Street passing on father's wisdom to his boys

Street passing on father's wisdom to his boys

ANAHEIM -- The rule is they can come in the clubhouse only if the Angels win, which frequently means daddy recorded the final three outs. So there were Ripken and Ryder late Saturday night, dressed in full baseball attire and eagerly fielding a foam baseball thrown from their distinguished father, Angels closer Huston Street.

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Street, wrapped in ice and noticeably worn from a full day's work, called them over to sit on his lap. He whispered in their ears, motioned around the room and then looked them in the eyes to make sure they understood.

This was a teaching moment. Street is in constant search of them, no matter time nor place. And it is in those moments when he is most like his late father, Texas Longhorns legend James Street.

"I still think about him every day," Huston said of James, who died of a heart attack two Septembers ago, at age 65. "Shoot, every day. He was one of my best friends, still is someone I talk to on a daily basis. You never let go. I don't think you ever should. You carry someone who's meaningful with you your whole life and you remember their words; you miss him. I'll always miss him."

James was a legend in Austin, Texas, while quarterbacking the Longhorns' national championship team in 1969. He shook hands with former president Lyndon B. Johnson, threw one of the most memorable passes in Texas football history -- a fourth-down, 44-yard strike that sent the Longhorns to the Cotton Bowl Classic -- and pitched in three College World Series. After his playing days were over, he founded one of the largest structured-settlement firms in the country.

Longhorn legend James Street remembered

But most prevalent in Huston's mind were the bevy of lessons James taught him, most of which came in the way of memorable catchphrases.

Huston's all-time favorite: You're either getting a little better or a little worse; you don't stay the same.

The most timely one: Success is all about what you're willing to sacrifice.

"It's kind of the crossroads I'm dealing with now," Huston said. "You want to be great at baseball. You do. But when I was younger, the sacrifices were to stay in at night, or make sure you got your rest, or eat properly, or work out in the offseason. Well now, to work out in the offseason, I have to leave my kids for six hours. And during the season, if I want to come to the field and get my entire routine in, I don't get to leave home at 2 o'clock. I have to leave home at 12:30, so that's an hour and a half that I have to sacrifice from my family time.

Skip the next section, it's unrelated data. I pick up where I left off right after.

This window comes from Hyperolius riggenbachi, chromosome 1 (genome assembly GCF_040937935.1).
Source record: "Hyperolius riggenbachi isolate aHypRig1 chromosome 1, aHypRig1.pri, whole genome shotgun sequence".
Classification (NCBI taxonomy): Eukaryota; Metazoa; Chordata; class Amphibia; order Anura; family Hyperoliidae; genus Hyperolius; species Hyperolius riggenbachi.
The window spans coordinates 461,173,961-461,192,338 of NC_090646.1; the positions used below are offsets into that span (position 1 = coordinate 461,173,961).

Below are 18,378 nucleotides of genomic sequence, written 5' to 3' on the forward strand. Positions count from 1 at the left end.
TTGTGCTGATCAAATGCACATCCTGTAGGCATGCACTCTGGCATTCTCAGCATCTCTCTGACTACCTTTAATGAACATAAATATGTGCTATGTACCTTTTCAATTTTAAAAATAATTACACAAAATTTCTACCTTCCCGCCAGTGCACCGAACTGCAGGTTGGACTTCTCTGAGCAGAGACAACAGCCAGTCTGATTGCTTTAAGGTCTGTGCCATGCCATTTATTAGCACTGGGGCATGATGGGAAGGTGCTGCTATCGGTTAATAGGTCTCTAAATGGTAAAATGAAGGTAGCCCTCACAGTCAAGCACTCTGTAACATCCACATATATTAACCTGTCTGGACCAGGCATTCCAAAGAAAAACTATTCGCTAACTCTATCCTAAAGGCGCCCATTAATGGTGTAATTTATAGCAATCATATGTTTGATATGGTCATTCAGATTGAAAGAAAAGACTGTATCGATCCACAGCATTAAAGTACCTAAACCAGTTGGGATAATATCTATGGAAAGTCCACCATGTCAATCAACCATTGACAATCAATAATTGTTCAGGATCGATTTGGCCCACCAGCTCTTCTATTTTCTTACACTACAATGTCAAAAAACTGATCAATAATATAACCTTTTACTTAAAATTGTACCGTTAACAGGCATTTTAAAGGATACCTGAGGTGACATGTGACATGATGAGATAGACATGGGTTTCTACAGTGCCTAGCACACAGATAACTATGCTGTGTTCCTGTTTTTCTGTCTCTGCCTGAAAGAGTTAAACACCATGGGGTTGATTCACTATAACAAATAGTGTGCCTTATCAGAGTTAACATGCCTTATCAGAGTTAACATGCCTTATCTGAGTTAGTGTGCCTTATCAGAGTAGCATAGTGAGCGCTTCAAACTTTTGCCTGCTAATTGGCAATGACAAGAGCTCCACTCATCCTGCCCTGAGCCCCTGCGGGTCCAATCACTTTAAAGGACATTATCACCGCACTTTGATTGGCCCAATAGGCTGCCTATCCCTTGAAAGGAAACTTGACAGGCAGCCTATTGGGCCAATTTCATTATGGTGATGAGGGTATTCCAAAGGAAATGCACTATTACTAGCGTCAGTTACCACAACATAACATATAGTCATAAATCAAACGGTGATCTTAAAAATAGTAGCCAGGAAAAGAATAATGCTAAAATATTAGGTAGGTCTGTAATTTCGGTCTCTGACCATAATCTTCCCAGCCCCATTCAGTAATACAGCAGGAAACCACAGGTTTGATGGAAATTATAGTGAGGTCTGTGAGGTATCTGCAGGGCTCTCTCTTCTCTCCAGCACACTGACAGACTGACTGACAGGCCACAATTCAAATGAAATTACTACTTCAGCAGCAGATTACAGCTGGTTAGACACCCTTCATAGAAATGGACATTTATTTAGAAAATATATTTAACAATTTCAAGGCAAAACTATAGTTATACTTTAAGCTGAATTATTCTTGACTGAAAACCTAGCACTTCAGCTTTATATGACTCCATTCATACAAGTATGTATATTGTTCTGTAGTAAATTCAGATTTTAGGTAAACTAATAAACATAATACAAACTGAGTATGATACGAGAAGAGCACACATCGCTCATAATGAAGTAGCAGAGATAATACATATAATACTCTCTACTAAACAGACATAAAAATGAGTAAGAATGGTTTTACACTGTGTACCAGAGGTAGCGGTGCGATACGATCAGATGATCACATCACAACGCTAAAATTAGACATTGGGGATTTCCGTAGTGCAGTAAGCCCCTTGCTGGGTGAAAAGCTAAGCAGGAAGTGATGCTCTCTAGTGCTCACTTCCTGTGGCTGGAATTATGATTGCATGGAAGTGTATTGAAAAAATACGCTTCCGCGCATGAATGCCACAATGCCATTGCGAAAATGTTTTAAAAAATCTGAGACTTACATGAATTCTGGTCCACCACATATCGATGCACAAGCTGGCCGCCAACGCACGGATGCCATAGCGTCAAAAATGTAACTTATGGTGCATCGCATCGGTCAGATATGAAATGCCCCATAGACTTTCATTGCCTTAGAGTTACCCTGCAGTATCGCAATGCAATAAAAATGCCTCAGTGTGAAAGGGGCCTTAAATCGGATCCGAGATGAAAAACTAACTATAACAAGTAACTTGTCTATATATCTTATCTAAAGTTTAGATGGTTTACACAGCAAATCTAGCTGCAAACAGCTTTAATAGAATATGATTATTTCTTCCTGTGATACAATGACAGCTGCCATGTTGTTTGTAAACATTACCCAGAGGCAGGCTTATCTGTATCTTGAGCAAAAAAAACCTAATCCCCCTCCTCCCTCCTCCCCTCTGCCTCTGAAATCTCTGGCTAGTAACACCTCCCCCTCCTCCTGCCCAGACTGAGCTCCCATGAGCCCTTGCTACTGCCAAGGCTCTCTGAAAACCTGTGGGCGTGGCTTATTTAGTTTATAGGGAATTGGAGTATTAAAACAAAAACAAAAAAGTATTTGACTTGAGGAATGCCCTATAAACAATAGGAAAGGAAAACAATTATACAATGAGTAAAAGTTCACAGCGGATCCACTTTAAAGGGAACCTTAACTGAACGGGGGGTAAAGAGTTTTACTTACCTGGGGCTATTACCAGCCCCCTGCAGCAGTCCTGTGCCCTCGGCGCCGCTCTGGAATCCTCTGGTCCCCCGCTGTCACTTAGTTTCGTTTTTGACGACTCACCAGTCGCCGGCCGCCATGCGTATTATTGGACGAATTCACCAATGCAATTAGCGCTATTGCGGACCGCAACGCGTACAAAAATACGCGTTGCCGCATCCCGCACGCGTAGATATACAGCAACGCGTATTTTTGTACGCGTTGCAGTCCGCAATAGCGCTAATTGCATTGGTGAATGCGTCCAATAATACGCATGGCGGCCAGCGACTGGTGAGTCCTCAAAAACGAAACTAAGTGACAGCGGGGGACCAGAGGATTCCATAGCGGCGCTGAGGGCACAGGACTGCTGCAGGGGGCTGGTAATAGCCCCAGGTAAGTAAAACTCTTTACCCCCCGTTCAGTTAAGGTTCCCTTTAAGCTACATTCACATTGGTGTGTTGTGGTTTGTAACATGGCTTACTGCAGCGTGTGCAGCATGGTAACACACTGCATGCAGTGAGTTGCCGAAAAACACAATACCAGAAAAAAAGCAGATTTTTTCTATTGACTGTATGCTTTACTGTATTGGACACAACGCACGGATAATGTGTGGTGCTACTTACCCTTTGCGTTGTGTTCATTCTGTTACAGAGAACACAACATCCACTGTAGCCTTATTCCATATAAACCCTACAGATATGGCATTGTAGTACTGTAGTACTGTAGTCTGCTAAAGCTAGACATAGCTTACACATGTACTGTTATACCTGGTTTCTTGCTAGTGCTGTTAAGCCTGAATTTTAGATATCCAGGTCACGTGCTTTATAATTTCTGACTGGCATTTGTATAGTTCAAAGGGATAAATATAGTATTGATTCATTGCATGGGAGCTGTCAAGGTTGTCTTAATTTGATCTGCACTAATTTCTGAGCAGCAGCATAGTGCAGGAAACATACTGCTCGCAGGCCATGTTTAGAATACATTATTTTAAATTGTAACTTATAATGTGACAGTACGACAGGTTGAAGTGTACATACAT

"That's why you see every Hall of Famer stand up in front of the crowd at Cooperstown and say, 'Thank you to my family.' I understand that now more than ever."

Huston and his wife, Lacey, now have a 4-year-old (Ripken), a 2-year-old (Ryder) and a third boy (Rafe) set to arrive Aug. 10.

Huston considered having an athlete father "a privilege," but he is worried about his kids wanting too badly to follow in his footsteps as a baseball player. James never pushed Huston into sports. He told him things like, "winning is being the best you can be," and, "never take a lazy step," and "only you know if you're giving your best." But he also said, "I'm proud of you no matter what."

Now Huston wants to emulate that, all of it.

Huston wants he and his wife to always seem like a team, because that's what Huston's father and mother, Janie, were. He wants to maximize his time with his kids, he wants to teach them respect, he wants them to understand how lucky they are and he wants them to feel important, because Huston always did, even amid three bothers.

"He's learned from a pretty good dad," Janie said. "It's really amazing to me. I see a lot of similarities between the two."

Huston and James share the same birthday, Aug. 2, and Huston still wears James' old uniform number, 16. Every once in a while, Huston will catch his oldest roll his eyes when he repeats some of James' old sayings about getting something done.

"I can't!" Ripken will say, and Huston will remember how James used to respond in those situations.

If you can't, you can't. But if you say, 'I think I can,' then you might be able to. I think I can, I think I can, I think I can.

"And he would say it like 38 times in a row," Street recalled, laughing.

"He was like that person you could always count on. You learn from that and you say, 'That's what I want to be -- I want to be that person they can count on.'"

Janie, whom Huston considers the family's bedrock, was married to James for 32 years. She has her favorite catchphrase, too. It's a simple one:

Be thankful.

"I actually think those kind of things have gotten us through not having James here," Janie said. "It's like he's in our head. He would not want us to be feeling sorry for ourselves, or having a pity party or anything like that. So now we have good memories of Daddy, and now we take this second chapter without Dad and we take all the things that we listened to, all the things that we learned. We had a fun life, and that's going to continue just because we're going to make it continue. It doesn't mean we're not sad that he's not here. A day doesn't go by that we're not missing Dad."

Alden Gonzalez is a reporter for MLB.com. Read his blog, Gonzo and "The Show", follow him on Twitter @Alden_Gonzalez and listen to his podcast. This story was not subject to the approval of Major League Baseball or its clubs.